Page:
Administradora de Fondos de Pen (PVD:NYSE)
Per share values in UD$ 9-27-2011:
Market value $58.55
Cash & Investments $ 3.32
Enterprise value $55.23
Dividend rate 10.80 %
Durig Capital seeks out quality high yielding global investments, often denominated in foreign currencies, for our International clients. As a result of these efforts, we have identified Administradora de Fondos de Pen as a selection for their investment portfolio.
While scouring the globe for good economies and quality high yield bonds, a prior review of a Chilean short term bond revealed that Chile has one of the world’s best overall economies. Upon reviewing our previous bond report, we believe that you will see the possibility that over time, Chile may have a superior currency due their strong economic and financial market environment. Realizing that Chile is a desirable country to invest in, we choose a Chilean based oligopoly that brings together both an exposure to the Chile economy and a very high dividend rate.
Administradora de Fondos de Pen operates as an international oligopoly in the privatization of the pension system in Chile, and has become such a global strong example of how a country can successfully provide citizens with retirement security. It is increasingly being referred to as an exemplary model of success by pundits calling for changes to the US social security system.
Chile privatized its social security system in 1981 as part of a move lead by Milton Freedman towards a free economy, creating what are called administradora de fondos de pensiones, or AFPs. The AFPs are private companies that manage citizen’s retirement funds and invest in equity markets in the effort to achieve proper returns. Chilean citizens have a fixed percent of their paycheck automatically deducted each month and sent to their selected AFP. This mandated funding helps the AFP’s plan and achieve positive monthly money inflows.
The AFPs are required by law to be single-purpose companies authorized to provide the following services:
- Collection and management of contributions made by participants.
- Investments of participants’ contributions in pension funds managed by the AFP.
- Provide life and disability benefits for participants.
- Provide a senior pension for participants.
Strong Balance Sheet
The Administradora de Fondos de Pensiones Provida S.A. or Provida has the dominant position AFP in Chile. It has a strong balance sheet with over 72 million in cash and less that 1 million in debt. They have very little need for capital investments so they pay a whopping 10.80 percent dividend. (Even though Chile taxes this dividend, the Foreign tax credit provides a way for US citizens to reduce or eliminate that taxation.)
The success of Chile’s national retirement system has increased their citizen’s savings rate to 26%, while at the same time help re-investment in the country, which has been able to achieve growth of 6% in GDP.
Provida has evidenced substantial growth through both acquisitions and an organic increase in market share, moving from 29% in 1990 to 41% in 2010 in terms of participants, and from 20% to 30% in 2010 in terms of total assets under management.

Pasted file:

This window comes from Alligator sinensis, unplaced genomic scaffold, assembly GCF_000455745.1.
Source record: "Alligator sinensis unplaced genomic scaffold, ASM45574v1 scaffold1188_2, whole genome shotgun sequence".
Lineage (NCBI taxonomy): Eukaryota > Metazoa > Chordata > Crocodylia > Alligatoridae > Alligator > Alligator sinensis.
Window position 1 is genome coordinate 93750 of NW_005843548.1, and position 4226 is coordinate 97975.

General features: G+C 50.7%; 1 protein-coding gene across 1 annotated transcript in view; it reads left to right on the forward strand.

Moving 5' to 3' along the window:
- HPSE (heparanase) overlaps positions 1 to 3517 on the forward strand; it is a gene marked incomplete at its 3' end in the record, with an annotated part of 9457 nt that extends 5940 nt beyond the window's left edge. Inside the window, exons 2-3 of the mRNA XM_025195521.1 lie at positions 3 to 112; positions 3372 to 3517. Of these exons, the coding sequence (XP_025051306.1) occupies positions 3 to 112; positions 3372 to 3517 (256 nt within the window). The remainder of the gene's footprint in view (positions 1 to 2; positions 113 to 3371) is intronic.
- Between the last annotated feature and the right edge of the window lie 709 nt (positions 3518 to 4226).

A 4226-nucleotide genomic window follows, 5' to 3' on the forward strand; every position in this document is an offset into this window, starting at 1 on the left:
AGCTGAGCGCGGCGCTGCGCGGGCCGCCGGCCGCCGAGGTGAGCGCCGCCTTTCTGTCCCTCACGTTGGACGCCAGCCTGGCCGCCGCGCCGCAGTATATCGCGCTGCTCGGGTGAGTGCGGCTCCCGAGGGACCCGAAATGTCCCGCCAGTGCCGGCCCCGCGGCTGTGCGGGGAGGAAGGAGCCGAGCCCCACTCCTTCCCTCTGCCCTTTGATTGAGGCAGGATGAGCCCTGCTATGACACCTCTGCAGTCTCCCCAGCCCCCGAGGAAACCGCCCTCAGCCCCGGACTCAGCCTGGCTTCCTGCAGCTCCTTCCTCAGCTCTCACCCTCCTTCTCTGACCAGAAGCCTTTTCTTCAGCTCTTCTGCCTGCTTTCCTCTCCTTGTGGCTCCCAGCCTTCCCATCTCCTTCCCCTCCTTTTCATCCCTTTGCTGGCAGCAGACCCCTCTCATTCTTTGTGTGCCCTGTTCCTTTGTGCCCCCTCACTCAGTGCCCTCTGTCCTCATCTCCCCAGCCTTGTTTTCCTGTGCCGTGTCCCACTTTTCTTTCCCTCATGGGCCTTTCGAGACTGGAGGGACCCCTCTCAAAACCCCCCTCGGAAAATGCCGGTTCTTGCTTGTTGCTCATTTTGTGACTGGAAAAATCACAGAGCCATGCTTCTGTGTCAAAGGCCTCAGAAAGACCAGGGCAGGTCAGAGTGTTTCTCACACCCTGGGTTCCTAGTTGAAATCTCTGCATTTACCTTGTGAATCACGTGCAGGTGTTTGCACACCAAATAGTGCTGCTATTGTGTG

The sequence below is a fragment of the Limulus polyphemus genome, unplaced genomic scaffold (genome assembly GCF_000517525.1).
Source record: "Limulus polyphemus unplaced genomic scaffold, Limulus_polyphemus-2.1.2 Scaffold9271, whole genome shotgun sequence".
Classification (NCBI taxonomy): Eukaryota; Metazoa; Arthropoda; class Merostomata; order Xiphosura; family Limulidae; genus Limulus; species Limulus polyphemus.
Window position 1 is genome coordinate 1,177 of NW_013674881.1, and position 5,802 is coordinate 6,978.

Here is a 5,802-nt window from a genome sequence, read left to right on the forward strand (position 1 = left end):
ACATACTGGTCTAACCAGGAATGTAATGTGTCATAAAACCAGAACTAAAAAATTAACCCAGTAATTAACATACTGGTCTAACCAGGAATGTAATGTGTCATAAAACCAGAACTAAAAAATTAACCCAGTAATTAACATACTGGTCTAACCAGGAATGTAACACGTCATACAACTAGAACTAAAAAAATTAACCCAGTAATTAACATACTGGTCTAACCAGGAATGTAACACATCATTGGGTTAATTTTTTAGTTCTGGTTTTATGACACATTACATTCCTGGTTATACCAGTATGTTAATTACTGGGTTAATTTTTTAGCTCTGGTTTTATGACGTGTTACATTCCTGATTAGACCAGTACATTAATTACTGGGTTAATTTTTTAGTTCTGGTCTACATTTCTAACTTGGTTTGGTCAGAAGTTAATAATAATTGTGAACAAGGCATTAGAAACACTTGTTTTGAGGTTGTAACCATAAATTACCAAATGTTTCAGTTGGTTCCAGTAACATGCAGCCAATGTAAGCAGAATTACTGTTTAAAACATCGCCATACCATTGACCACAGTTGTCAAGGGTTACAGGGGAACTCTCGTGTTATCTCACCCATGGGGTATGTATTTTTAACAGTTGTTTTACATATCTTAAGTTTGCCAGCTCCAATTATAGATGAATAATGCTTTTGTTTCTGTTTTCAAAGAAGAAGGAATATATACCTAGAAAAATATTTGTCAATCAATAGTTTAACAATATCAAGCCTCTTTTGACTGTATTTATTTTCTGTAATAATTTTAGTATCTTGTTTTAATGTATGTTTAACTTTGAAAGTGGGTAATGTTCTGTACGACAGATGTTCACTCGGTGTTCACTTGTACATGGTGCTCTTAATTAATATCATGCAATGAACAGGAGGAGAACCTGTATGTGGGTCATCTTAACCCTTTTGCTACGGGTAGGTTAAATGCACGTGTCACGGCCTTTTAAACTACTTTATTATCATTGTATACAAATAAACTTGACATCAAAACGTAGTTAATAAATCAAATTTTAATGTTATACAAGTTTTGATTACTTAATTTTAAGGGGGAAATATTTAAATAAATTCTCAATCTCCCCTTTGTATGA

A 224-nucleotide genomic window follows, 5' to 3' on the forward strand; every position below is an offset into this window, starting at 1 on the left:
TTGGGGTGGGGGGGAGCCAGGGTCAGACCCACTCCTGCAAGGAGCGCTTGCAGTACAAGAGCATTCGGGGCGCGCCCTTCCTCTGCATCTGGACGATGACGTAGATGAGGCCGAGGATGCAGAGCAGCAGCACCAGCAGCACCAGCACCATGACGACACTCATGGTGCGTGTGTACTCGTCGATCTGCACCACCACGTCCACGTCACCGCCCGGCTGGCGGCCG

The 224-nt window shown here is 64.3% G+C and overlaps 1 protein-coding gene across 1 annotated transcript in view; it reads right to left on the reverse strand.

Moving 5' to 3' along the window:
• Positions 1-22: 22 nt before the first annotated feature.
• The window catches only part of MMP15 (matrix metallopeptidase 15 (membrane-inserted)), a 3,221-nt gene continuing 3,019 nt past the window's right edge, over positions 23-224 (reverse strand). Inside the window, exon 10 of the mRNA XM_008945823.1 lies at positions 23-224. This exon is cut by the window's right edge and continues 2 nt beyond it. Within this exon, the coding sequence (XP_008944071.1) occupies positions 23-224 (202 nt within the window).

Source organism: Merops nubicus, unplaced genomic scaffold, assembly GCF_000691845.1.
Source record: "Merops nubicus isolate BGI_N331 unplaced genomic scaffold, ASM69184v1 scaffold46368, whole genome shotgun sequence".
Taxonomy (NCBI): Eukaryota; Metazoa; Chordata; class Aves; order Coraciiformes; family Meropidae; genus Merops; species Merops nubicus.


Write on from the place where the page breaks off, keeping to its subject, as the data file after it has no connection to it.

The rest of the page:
- Change in AFP Laws.
- Dividend Policy.
- Chilean and South American Economy.
1. Change in AFP Laws.
Provida has gained an oligopolistic economy of scale, which is driven by Chilean and South American laws. If that governments change the structures of the retirements in those countries it could greatly effect the overall profitability of this single purpose company. Given the AFP is regarded as so successful that there has been talk of the United States utilizing a similar model to correct it’s Social Security woes, this AFP’s example of superior stewardship appears more likely to be replicated than discarded.
2. Dividend Policy.
They have had a consistent dividend policy that one could fully expect moving forward. They have paid a rate since 1996 with a partial interruption during the crash of 2008-9. They pay a floating rate dividend twice a year, meaning that over time the current rate will most likely increase or decrease from the current rate depending upon their overall financial economic forecast and internal execution.
3. Chilean and South American Economy.
The Chilean economy is ranked as an upper-middle income economy by the World Bank and is one of South America’s most stable and prosperous nations. This is a country that is somewhat dependent on copper and mineral mining, which results in the currency having a higher beta. The Stanford Sovereign Fiscal Responsibilty Index (SFRI) ranked Chile in a strong 7th place position, considerably better then 28th placed United States.
We have reviewed a number of high yield, dividend paying investments that are domained in Chile and/or denominated in the Chilean peso in order to help protect our US clients from possible continued devaluations of the US dollar. In Povida we find a strong, financially well positioned company that could possibly increase its dividend, even though its current high yield is above that of benchmark bonds. Knowing that the core operations are very profitable and that they are a repeatable required service, an overall consideration of the cash, profits and cash flow, and domicile in a well managed currency compels us to placed it as a core position in our Investment Growth & Income Portfolio.
Durig Capital and its clients currently do have positions in PVD.
Always putting your interests first,
Financial Investment Advisor
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